Home African Caribbean People Of African Descent In Tudor Times Part I

People Of African Descent In Tudor Times Part I

by Scherin Barlow
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Anthropologist contributor, Scherin Barlow Massay

When writing about black people in England, historians are quick to point out that the mass influx of Afrikan-Caribbean people began in 1948, with the arrival of the Empire Windrush. However, people of Afrikan descent have a largely undocumented history of living in England and Scotland since the Roman invasion of AD 43, when they came as soldiers.

Centuries later, beginning in 1492, another influx of Afrikan people came into the British Isles. Between 1492 and 1601, over three million Moors, either left or were expelled from southern Spain. The majority of Moors, who had conquered Spain in 711, went to the Maghreb; while about 20,000 remained in the territories of Castile and the Crown of Aragon. Some also came to Britain, not as slaves but as free people and were living in England before the slave trade began.

But who were the Moors and why does there seem to be such ambiguity about their identity?  In her book Moorish Towns in Spain, English writer Cecilia Hill asks this question: “Why were they so hated? Why did the Spaniards, which with the passage of centuries they had learnt all that the Moors could teach them, strive with an ever increasing animosity to drive them out: first from Toledo; then, after a long interval, from Cordova and Seville, finally, after two more centuries of struggle, from their last fort, Granada? It was inevitable. It was instinctive. The Moors were a coloured race, and their occupation of a European country was an insult.  They were Heathens  [i.e. non Christians],  and to suffer them was an offense before God. They were invaders, and they had no right to be in Spain. They occupied a valuable strip of seaboard, and might assist a further invasion from Africa. They were an obstacle to national unity and hampered participation in the affairs of Europe. They were an irritating anachronism. They were a thorn in the flesh.”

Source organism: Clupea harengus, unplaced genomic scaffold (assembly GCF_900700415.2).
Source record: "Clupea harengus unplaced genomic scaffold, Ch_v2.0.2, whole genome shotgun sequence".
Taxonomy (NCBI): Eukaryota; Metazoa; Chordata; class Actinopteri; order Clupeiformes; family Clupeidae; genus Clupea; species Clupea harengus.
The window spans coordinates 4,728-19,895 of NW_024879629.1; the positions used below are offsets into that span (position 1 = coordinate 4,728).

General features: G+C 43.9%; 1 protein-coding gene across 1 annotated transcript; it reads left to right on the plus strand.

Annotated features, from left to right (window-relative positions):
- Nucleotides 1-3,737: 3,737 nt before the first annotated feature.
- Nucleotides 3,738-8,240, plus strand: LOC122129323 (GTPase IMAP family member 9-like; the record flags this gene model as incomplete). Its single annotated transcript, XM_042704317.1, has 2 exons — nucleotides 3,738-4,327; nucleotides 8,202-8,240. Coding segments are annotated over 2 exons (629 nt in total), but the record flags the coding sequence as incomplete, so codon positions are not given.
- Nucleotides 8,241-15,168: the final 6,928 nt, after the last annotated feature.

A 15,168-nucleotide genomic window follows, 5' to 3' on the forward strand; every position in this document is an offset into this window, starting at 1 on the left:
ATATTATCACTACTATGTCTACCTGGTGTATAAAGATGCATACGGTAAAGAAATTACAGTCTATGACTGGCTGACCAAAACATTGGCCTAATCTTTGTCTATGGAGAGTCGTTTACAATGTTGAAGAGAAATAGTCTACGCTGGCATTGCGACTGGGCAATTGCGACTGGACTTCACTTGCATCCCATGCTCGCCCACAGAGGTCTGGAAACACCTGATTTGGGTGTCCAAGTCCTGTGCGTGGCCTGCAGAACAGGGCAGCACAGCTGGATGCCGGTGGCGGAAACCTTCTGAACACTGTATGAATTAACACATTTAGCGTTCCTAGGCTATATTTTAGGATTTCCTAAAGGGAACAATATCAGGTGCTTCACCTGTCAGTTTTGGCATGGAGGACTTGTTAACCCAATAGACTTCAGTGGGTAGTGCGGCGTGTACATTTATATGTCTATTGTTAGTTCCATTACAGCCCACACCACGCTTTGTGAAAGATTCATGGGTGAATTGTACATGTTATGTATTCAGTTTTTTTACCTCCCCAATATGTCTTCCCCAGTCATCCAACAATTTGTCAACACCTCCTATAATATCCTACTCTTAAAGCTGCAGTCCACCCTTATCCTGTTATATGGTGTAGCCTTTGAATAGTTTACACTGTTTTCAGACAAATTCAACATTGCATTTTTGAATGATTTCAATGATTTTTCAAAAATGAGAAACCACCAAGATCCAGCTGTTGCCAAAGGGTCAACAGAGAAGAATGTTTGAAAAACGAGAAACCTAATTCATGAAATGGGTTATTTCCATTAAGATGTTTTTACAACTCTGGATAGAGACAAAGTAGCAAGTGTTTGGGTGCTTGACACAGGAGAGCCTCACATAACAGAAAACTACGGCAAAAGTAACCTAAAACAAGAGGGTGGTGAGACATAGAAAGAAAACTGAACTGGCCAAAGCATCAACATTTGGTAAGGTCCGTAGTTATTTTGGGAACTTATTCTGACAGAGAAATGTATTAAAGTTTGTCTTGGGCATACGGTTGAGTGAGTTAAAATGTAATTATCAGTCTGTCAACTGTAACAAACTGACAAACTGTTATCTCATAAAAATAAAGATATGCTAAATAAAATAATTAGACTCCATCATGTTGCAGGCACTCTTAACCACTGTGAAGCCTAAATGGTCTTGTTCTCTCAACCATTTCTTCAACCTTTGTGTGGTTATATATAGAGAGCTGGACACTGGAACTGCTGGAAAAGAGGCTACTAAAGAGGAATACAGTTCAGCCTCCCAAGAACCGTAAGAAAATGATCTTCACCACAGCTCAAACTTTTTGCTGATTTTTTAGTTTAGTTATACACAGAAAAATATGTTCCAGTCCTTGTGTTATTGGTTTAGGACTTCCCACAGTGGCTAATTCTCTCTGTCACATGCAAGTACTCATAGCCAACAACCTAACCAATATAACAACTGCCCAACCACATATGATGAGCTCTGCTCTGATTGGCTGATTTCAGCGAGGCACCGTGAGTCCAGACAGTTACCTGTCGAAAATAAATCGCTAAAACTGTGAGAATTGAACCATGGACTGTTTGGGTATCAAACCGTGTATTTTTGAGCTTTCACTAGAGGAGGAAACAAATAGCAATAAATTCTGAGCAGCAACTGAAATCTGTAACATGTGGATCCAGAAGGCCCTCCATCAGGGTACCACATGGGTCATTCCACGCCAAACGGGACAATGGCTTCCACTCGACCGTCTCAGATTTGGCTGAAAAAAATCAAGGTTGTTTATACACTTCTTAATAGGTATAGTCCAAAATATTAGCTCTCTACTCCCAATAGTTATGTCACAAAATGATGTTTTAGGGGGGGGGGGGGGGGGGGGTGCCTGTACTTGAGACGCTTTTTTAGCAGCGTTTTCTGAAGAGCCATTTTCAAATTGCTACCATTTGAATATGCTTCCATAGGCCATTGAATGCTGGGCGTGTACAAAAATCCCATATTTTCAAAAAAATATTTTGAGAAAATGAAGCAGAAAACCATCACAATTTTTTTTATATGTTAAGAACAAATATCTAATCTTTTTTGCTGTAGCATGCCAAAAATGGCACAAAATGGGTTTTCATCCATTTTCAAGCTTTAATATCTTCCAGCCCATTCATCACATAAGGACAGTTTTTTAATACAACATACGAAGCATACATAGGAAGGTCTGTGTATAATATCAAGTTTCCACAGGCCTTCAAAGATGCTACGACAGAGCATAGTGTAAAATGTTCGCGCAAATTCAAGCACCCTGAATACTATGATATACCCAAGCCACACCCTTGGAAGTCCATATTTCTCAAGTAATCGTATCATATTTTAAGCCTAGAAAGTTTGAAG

The Tudor period (1485-1603) was a significant time for black settlement in England.  In 1501, Katherine of Aragon arrived in England to marry Prince Arthur, eldest son of Henry VII. Her entourage of sixty people included, John Blanke and Catalina de Cardones, as well as other Black Moors (described by Sir Thomas More, as “barefoot pygmy Ethiopians”), who were her attendants in Spain and also at the royal palaces in England. John Blanke was on the payroll of both Henry VII and Henry VIII and was given the prestigious roles of playing at the funeral of Henry VII and also at the coronation of Henry VIII in 1509. While working for the royal household he also received a clothing allowance, but petitioned Henry VIII for a pay-rise because he was not paid the same amount as the other trumpeters. He asked for his pay to be doubled to sixteen pence a day; in line with the other musicians, and also that it be backdated. Henry VIII granted his petition, and when John married in 1512, the King gave him a violet gown and two hats as wedding presents.

No further records of John Blanke exist after 1514. Catalina de Cardones was Katherine of Aragon’s personal attendant and served as Lady of the Bedchamber for more than 26 years. This was a prestigious and intimate role, making her closest to the queen at all times as a Lady-in-Waiting.  Later Catalina married a crossbow maker who was also of Moorish origins. When Henry VIII wanted his marriage from Katherine of Aragon annulled,  Katherine, in her defense, called Catalina (in her role as Lady of the Bedchamber) to substantiate her claims that her marriage with Prince Arthur had not been consummated, therefore, there were no grounds for an annulment.

Scherin Barlow

Scherin Barlow

Guyanese born, Scherin Barlow Massay, is a writer, educator, poet and artist. She studied applied human science at university and later Caribbean studies at Goldsmiths’ University of London. She has lectured on various subjects and ran courses in socio-linguistics. She recently conducted research for a London museum that is now part of the KS3 programme throughout the British Isles. She was an editor for a quarterly university journal, and has edited books for other writers. Her approach to writing is to keep it simple, keep it factual and keep it relevant to the audience. She is a keen photographer and her photographs have been used on the front cover and within books.


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1 comment

Urlene August 8, 2022 - 8:09 pm

Found the article really good and very well written you can tell she did her research also being able to listen to the article was fantastic


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